Without digital, we wouldn’t be here even today: Albert Bourla, Pfizer

The chairman and CEO of Pfizer discusses his first reaction to the pandemic, how the company utilised digital to create the ‘impossible’ vaccine, and more.

Albert Bourla, Pfizer
Albert Bourla, Pfizer

The chairman and CEO of Pfizer, Albert Bourla, discussed the transformative role that digital has had on the pharmaceutical giant as it rolled out vaccines in record time, in a session at Adobe Summit.

In conversation with Adobe’s chairman, president and CEO, Shantanu Narayen, Burla divulged his action plan for the Covid-19 pandemic when it had begun to spread in February 2020. 

He had three priorities: "The first was the safety of the 90,000 people that were working with us. The second was that we had to also continue bringing in medicines that people would need during the pandemic. I was mainly concerned about hospitals because I knew that they would be overcrowded. The third was about what we can do to provide medical service." 

"In my mind, the first one was treatment. It was within a week that I realised that we need to create a Covid vaccine," he said. 

Asked how the company went about creating the vaccine in record time, Bourla stated because everyone believed it was an impossible task, they went about the whole process "very differently". 

"Every time you are at the helm of a task like this, you need to think differently. The most important of all was that we had to deliver. This (different) thinking, was not only required at the top but had to be scaled down to every single person. To make the impossible possible, you need to have thousands of people believing that they can do it. We all believed it could happen. It was a glorious demonstration that people never know what they can or cannot do," he said.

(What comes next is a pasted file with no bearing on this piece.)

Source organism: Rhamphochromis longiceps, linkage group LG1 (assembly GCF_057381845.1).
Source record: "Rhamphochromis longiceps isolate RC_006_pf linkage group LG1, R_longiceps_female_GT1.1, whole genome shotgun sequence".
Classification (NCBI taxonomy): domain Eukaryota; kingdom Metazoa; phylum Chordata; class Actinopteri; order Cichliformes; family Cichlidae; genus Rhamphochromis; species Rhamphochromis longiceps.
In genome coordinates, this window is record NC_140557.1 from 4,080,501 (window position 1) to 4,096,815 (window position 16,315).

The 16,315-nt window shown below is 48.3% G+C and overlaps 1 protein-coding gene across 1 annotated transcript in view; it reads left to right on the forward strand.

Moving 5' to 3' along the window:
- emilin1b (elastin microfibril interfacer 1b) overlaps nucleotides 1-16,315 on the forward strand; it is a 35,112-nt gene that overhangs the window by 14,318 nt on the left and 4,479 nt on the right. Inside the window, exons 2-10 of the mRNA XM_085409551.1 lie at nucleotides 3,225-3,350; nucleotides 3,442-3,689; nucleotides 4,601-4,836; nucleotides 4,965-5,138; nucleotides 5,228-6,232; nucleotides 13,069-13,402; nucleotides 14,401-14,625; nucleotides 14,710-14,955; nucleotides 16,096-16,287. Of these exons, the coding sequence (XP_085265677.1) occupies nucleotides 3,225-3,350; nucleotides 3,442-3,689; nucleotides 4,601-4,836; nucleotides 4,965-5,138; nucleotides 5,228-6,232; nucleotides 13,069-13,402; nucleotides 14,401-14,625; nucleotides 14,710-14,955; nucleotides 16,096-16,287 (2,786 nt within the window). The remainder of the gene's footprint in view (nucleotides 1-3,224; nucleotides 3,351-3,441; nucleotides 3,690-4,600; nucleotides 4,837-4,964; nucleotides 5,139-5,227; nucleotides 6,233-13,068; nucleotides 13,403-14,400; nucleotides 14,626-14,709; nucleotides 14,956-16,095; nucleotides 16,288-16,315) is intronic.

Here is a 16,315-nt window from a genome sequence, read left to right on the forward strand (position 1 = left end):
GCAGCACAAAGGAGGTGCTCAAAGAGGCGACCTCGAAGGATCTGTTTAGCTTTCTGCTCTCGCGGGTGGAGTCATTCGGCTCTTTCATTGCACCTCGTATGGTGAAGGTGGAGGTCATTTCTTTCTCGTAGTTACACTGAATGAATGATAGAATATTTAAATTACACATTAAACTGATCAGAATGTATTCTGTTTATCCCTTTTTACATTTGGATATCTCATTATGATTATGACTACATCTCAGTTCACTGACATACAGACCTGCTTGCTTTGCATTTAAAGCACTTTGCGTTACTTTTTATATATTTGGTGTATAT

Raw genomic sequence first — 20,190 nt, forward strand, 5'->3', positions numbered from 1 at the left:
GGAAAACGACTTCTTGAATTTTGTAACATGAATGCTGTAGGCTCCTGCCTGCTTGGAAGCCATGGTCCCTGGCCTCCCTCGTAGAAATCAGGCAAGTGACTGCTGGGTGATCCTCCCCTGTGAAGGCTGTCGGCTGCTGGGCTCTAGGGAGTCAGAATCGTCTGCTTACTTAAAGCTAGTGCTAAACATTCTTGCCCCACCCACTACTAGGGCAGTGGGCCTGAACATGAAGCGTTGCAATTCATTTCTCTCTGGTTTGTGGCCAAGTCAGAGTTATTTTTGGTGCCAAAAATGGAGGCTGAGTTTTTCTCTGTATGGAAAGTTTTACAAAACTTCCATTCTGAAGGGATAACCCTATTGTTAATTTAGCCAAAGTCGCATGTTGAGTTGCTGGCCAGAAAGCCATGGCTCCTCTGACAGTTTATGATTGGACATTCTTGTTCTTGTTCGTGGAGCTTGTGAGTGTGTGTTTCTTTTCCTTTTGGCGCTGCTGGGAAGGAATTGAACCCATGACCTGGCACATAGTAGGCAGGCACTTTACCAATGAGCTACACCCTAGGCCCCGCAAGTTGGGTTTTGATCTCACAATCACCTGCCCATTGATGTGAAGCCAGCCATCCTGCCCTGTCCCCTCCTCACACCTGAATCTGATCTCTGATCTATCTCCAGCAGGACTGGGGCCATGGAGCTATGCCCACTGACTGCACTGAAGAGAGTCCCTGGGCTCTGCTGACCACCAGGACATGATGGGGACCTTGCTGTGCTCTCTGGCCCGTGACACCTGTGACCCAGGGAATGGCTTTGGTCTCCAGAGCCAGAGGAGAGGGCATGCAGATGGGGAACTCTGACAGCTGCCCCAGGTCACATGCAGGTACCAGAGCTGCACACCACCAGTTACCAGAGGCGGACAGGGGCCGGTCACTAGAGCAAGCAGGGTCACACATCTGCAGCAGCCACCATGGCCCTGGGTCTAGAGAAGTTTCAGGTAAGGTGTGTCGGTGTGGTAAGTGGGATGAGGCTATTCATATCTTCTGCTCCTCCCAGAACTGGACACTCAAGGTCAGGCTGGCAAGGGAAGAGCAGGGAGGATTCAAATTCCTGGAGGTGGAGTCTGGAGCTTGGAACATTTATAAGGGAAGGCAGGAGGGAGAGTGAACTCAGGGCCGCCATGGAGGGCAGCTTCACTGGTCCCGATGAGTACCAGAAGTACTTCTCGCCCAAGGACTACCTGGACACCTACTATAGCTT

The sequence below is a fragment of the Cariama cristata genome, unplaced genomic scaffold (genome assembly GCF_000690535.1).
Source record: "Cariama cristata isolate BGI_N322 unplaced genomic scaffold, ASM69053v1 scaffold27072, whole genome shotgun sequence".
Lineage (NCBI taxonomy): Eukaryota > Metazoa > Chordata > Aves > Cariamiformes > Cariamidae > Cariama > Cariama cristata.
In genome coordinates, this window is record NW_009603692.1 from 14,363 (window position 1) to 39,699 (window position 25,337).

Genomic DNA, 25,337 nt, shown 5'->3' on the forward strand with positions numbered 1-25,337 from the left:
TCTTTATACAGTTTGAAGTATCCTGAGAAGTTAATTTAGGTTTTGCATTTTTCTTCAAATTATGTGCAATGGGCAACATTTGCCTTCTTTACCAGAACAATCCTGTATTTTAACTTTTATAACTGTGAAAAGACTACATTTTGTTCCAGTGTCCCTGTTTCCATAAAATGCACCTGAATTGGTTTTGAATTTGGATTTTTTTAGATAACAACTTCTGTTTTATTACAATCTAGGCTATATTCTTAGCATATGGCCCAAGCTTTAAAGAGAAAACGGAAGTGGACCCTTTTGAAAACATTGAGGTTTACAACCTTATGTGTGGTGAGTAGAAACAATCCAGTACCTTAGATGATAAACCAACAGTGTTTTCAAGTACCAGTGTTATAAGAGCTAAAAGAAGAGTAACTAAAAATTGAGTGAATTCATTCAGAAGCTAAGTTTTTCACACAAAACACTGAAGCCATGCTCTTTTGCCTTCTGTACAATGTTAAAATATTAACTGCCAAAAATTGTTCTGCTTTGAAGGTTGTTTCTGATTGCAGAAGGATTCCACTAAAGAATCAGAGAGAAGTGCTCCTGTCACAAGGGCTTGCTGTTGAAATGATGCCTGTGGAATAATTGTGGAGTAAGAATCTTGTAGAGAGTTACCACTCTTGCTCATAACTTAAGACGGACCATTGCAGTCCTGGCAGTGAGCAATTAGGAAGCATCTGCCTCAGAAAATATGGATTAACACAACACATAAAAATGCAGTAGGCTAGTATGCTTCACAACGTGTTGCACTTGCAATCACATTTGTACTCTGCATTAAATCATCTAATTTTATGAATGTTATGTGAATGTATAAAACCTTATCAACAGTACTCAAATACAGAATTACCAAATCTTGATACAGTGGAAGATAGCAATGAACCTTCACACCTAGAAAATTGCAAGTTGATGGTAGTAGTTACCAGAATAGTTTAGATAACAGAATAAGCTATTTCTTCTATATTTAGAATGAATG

He added: "Luck never comes to the unprepared. This company was preparing for this moment. We had to build breakthroughs that would change. We were looking at changing the whole company. We significantly increased the investments in digital and research. We all know that we can’t transform a company by changing the business portfolio or by changing the location. You can only transform it by changing the culture. If we didn’t have the courage to think big, we wouldn’t think of manufacturing three billion doses. That’s how we found solutions." 

He added that the joy for Pfizer wasn’t from developing the vaccine, but the pride they got from belonging to a group that is solving purposes. 

Then, amid the pandemic, and while the vaccine trials were in place, Pfizer rolled out its ‘Science Will Win’ campaign. 

Explaining this and the role of digital, Bourla said: "At Pfizer, I was appointed CEO on 1 January. On the same day, we appointed a chief digital officer (CDO). That was the first signal sent in the organisation that digital will be the most important transformation tool at Pfizer." 

"During this time, the first role the CDO received was to digitise our discovery and development process of medicines. For example, usually, we need four weeks to do specific processes in formulating the vaccines. By using advanced analytics, however, and a supercomputing platform, we were able to do it in 18 hours. The moment this study was completed, in two-three days (versus five-six months), we had the tables ready for submission," he said. "Without digital, we wouldn’t be here even today.” 

Bourla explained Pfizer's decision to undertake a rebranding exercise during the pandemic along with the importance of mission and purpose for companies. 

"We are very excited about initiating a new, transformed Pfizer that is much more focused on science than before. The science was far more patient-centric than before. When Pzifer’s name and reputation skyrocketed because of the work that we did with the vaccine, I thought it was the right time to launch the new identity, because we were doing this at a time of being in a position of strength," he said. 

He added: "The brand mission guides everything we do. It’s very well-documented that corporations that stayed true to their mission and purpose, delivered way better than corporations that don’t. When you stay true to your purpose, you give good guidance to people on where they need to. But when your purpose is also so noble as in your case, your success is going to affect human lives. This is when it creates a passion and drive for each individual. The passion is what makes all the difference in the world."

This story first appeared on Campaign Asia-Pacific.

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